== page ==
Wednesday, January 27, 2010

From The Bookcase

I reflected today that the word bookcase might just become an anachronism in my lifetime, mightn’t it? One doesn’t need a whole case to store an electronic book. A singular bookshelf would do, and not a very large one, either.

That seems like a shame somehow. I am very pleased with my new Kindle – it’s rather like having one of those IV’s in my arm, where one squeezes a trigger and gets an instant morphine fix - but I still like real bound books. (Although I admit, my office would be considerably easier to navigate if I did not have knee-high stacks of books on most of the available floor space. It goes without saying that I have bookcases on every inch of available wall space and that those shelves are very, very full.)

Still, I try to be optimistic about it. I imagine that people who read from parchment scrolls probably thought those newfangled printing presses were an indication of the End Times, too.

But for today, a couple of books I like that are not available on Kindle. Just to keep things even.

I'm currently reading this book: Alphabet Juice: The Energies, Gists, and Spirits of Letters, Words, and Combinations Thereof; Their Roots, Bones, Innards, Piths, Pips, and Secret Parts, With Examples of Their Usage Foul and Savory, by Roy Blount.

This book is a word person’s pornography. It’s sort of hard to describe other than that, except to say that it’s written in dictionary-style, which means it’s a book you can pick up and nibble for a few pages at a time. And that’s handy.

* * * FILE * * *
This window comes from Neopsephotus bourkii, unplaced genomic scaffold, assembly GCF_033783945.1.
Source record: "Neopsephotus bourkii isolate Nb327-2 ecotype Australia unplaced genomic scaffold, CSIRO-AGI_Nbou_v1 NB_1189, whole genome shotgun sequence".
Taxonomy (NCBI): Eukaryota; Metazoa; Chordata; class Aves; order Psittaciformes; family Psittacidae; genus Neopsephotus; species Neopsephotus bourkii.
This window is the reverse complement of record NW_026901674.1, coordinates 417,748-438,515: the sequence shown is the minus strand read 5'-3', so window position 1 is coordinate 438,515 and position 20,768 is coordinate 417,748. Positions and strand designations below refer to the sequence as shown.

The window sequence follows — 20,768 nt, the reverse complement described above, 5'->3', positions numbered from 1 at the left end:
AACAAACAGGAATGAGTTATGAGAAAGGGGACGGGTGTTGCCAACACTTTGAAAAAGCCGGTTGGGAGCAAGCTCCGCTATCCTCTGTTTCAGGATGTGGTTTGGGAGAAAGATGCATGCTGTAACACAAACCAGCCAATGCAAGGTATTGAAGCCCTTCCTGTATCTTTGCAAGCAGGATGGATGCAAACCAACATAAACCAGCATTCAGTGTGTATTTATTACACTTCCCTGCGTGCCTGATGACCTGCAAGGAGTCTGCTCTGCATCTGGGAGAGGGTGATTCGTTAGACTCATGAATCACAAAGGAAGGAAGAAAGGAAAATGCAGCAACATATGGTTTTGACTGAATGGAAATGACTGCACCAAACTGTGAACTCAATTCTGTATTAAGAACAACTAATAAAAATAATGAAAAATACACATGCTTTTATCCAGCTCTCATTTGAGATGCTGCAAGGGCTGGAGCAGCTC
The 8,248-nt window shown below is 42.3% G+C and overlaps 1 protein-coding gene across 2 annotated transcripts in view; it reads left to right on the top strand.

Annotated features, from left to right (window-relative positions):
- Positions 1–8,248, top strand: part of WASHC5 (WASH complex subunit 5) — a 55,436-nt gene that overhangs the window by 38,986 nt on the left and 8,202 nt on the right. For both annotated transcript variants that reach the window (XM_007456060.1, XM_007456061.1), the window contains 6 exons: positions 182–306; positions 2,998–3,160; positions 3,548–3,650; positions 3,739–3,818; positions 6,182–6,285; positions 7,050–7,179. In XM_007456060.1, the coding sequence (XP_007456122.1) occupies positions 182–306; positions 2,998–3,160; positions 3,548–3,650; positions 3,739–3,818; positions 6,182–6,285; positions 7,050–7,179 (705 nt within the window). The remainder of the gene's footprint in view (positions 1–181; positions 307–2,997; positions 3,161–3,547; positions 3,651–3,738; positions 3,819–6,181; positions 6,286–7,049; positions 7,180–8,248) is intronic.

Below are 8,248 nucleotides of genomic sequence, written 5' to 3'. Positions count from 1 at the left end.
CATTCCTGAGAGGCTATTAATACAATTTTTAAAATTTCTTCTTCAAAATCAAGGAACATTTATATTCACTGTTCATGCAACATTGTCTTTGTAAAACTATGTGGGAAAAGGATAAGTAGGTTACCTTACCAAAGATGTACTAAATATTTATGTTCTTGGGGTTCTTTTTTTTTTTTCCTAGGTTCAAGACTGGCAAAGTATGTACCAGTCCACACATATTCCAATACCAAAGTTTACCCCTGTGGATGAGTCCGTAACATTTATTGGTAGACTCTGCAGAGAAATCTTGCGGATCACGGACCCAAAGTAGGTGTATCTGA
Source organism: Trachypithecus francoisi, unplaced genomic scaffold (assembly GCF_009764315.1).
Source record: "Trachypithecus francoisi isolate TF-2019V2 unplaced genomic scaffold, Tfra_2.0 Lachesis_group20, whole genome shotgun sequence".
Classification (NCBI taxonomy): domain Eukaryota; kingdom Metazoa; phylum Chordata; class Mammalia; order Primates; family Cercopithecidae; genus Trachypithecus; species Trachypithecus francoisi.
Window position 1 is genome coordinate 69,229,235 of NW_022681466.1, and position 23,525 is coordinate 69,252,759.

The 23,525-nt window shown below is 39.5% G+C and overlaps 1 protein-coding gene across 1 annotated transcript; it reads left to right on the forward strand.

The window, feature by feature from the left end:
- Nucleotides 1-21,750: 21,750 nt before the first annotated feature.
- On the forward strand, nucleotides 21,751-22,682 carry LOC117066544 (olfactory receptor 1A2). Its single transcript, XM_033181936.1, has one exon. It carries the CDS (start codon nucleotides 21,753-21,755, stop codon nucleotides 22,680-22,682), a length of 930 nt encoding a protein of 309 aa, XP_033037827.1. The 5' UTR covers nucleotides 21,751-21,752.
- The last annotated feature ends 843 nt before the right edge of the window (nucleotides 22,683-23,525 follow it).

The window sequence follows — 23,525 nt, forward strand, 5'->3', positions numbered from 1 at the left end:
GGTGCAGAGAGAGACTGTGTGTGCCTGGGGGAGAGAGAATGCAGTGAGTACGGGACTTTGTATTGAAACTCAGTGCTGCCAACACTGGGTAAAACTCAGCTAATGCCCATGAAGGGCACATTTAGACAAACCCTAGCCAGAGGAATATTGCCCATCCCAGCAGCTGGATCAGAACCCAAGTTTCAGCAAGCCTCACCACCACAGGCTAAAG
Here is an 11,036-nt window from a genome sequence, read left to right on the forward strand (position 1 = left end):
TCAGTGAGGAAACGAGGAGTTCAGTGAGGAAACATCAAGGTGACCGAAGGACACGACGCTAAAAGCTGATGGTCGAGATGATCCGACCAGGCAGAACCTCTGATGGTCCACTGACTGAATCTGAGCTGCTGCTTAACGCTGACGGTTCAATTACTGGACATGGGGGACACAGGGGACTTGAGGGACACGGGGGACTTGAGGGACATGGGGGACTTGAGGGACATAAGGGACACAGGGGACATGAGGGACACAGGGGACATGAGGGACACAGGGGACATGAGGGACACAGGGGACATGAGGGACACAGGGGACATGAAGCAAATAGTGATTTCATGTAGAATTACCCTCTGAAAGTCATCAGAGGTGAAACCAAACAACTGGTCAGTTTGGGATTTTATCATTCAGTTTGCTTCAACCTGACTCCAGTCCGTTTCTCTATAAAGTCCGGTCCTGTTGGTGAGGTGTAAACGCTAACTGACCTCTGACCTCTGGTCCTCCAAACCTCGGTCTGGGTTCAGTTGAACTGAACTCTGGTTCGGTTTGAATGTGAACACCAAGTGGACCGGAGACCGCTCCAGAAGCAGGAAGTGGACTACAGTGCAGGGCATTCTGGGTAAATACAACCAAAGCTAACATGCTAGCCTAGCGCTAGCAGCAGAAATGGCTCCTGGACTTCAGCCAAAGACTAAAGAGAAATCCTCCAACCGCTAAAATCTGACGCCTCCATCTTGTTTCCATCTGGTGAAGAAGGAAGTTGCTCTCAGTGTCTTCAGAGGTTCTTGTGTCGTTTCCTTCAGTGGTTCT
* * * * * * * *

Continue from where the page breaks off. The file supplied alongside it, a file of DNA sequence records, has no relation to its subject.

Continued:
Speaking of writers I enjoy - like Roy Blount - I unearthed my battered copy of this book the other day: Confessions of a Failed Southern Lady, by Florence King. It’s an autobiography about the author’s childhood and young adulthood in the nineteen-forties and fifties.

I like auto/biographies in general, but I really like this one. It’s funny as hell, and as smart and often as stinging as a whiplash. (Also hilarious: Southern Ladies and Gentlemen.) Ms. King was a curmudgeon long before being a curmudgeon was cool, and she represents the Platonic ideal - so rarely attained by we mortals – of snark.

But it’s more than just funny. If I had to point to books I read as a young woman that had an effect on who I am now, Ms. King’s memoir would be listed high among them. I am deeply grateful to Ms King for impressing upon my soft young mind that one could be a sexual outlaw without ever being, you know, trashy about it. She did that economically and yet with vivid example, with lines like, “No matter which sex I went to bed with, I never smoked on the street.”

A role model indeed.

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